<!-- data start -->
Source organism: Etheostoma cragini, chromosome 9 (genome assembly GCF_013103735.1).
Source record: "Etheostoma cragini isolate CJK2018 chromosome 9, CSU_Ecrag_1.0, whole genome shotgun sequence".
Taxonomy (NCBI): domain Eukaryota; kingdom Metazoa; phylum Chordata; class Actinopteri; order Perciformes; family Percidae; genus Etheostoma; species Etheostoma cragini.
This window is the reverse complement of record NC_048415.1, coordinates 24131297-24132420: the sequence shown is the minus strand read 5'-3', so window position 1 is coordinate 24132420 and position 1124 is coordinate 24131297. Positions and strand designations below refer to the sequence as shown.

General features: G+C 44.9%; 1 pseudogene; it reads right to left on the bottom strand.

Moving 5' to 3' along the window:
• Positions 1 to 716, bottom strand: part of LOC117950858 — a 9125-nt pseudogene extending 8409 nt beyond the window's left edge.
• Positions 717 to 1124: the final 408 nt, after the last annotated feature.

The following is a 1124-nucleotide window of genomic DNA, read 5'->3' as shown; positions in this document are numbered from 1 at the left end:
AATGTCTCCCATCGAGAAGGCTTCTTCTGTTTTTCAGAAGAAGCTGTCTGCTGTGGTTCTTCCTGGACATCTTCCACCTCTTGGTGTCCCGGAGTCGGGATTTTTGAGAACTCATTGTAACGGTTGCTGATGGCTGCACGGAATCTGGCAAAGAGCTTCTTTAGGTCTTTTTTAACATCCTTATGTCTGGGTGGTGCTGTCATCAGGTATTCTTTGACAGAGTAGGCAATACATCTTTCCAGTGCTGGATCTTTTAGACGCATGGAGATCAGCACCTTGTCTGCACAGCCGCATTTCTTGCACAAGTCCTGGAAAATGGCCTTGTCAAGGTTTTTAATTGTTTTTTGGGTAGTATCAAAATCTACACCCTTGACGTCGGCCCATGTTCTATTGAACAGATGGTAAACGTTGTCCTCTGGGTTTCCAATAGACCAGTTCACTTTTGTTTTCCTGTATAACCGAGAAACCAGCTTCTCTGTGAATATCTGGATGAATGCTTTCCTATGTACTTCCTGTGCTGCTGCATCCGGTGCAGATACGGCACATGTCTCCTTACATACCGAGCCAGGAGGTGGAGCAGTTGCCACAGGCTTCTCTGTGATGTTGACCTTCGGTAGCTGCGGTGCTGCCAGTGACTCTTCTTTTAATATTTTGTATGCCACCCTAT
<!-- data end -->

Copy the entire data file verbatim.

Source organism: Etheostoma cragini, chromosome 9 (genome assembly GCF_013103735.1).
Source record: "Etheostoma cragini isolate CJK2018 chromosome 9, CSU_Ecrag_1.0, whole genome shotgun sequence".
Taxonomy (NCBI): domain Eukaryota; kingdom Metazoa; phylum Chordata; class Actinopteri; order Perciformes; family Percidae; genus Etheostoma; species Etheostoma cragini.
This window is the reverse complement of record NC_048415.1, coordinates 24131297-24132420: the sequence shown is the minus strand read 5'-3', so window position 1 is coordinate 24132420 and position 1124 is coordinate 24131297. Positions and strand designations below refer to the sequence as shown.

General features: G+C 44.9%; 1 pseudogene; it reads right to left on the bottom strand.

Moving 5' to 3' along the window:
• Positions 1 to 716, bottom strand: part of LOC117950858 — a 9125-nt pseudogene extending 8409 nt beyond the window's left edge.
• Positions 717 to 1124: the final 408 nt, after the last annotated feature.

The following is a 1124-nucleotide window of genomic DNA, read 5'->3' as shown; positions in this document are numbered from 1 at the left end:
AATGTCTCCCATCGAGAAGGCTTCTTCTGTTTTTCAGAAGAAGCTGTCTGCTGTGGTTCTTCCTGGACATCTTCCACCTCTTGGTGTCCCGGAGTCGGGATTTTTGAGAACTCATTGTAACGGTTGCTGATGGCTGCACGGAATCTGGCAAAGAGCTTCTTTAGGTCTTTTTTAACATCCTTATGTCTGGGTGGTGCTGTCATCAGGTATTCTTTGACAGAGTAGGCAATACATCTTTCCAGTGCTGGATCTTTTAGACGCATGGAGATCAGCACCTTGTCTGCACAGCCGCATTTCTTGCACAAGTCCTGGAAAATGGCCTTGTCAAGGTTTTTAATTGTTTTTTGGGTAGTATCAAAATCTACACCCTTGACGTCGGCCCATGTTCTATTGAACAGATGGTAAACGTTGTCCTCTGGGTTTCCAATAGACCAGTTCACTTTTGTTTTCCTGTATAACCGAGAAACCAGCTTCTCTGTGAATATCTGGATGAATGCTTTCCTATGTACTTCCTGTGCTGCTGCATCCGGTGCAGATACGGCACATGTCTCCTTACATACCGAGCCAGGAGGTGGAGCAGTTGCCACAGGCTTCTCTGTGATGTTGACCTTCGGTAGCTGCGGTGCTGCCAGTGACTCTTCTTTTAATATTTTGTATGCCACCCTAT